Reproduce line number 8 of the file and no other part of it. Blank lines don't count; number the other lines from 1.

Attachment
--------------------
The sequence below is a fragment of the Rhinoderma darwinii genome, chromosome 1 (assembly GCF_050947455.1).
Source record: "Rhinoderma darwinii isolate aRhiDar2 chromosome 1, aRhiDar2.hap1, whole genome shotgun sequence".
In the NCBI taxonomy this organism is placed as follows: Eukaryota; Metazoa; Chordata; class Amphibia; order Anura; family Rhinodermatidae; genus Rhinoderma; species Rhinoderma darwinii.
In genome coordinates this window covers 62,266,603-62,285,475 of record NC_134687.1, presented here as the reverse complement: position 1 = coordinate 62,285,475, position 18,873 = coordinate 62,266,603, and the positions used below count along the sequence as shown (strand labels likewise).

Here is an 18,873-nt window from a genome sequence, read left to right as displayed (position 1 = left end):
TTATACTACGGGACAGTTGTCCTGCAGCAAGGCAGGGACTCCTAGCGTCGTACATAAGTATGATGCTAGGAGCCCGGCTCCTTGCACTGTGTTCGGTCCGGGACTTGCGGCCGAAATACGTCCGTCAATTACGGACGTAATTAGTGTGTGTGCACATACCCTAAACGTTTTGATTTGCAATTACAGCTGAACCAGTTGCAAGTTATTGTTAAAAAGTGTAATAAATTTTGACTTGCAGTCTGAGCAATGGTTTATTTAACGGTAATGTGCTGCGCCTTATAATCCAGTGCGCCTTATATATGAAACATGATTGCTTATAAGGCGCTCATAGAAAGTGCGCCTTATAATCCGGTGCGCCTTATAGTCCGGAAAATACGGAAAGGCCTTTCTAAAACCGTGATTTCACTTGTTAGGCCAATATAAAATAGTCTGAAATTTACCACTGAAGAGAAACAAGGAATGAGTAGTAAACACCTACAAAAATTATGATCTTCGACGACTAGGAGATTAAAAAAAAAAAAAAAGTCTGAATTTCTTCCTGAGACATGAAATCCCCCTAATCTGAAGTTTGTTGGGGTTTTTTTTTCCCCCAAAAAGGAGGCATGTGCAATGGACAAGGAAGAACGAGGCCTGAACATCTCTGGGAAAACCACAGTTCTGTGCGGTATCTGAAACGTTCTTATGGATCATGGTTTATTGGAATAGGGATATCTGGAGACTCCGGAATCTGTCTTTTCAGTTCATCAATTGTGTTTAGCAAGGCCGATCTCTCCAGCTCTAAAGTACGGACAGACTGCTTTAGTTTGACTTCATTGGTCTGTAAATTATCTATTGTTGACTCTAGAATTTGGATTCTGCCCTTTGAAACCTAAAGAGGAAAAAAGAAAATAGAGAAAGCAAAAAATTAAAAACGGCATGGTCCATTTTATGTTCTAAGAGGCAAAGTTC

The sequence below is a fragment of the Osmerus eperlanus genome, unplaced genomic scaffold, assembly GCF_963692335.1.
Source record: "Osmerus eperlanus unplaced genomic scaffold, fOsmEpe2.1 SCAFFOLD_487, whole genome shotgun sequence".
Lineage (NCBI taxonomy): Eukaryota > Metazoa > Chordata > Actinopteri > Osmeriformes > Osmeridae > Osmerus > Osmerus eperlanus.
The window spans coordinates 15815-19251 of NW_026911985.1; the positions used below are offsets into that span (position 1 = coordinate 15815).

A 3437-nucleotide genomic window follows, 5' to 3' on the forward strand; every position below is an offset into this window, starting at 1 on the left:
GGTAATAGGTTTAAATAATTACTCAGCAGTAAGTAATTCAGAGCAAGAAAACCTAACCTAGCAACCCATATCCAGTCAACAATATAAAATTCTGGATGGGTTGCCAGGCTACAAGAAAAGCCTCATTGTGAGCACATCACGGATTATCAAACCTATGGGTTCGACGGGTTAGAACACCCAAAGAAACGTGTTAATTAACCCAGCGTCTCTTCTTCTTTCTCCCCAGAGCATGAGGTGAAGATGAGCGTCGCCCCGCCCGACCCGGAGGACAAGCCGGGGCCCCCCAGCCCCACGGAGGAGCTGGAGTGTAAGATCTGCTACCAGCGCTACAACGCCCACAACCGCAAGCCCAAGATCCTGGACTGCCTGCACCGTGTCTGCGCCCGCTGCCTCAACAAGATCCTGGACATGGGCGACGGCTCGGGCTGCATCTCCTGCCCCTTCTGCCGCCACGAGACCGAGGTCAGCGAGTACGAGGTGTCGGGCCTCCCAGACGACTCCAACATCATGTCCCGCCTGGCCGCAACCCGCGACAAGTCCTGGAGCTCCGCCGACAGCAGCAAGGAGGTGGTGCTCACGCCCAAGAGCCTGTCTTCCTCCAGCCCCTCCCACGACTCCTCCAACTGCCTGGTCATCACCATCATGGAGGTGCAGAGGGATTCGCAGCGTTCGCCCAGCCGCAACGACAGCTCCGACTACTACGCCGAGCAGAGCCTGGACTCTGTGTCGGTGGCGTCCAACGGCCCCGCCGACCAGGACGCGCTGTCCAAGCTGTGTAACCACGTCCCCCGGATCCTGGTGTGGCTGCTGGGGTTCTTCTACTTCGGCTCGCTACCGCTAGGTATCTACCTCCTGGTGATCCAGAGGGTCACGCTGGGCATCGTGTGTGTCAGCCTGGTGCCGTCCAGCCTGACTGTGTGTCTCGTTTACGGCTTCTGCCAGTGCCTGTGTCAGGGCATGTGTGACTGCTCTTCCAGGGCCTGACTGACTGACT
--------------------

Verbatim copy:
Source record: "Osmerus eperlanus unplaced genomic scaffold, fOsmEpe2.1 SCAFFOLD_487, whole genome shotgun sequence".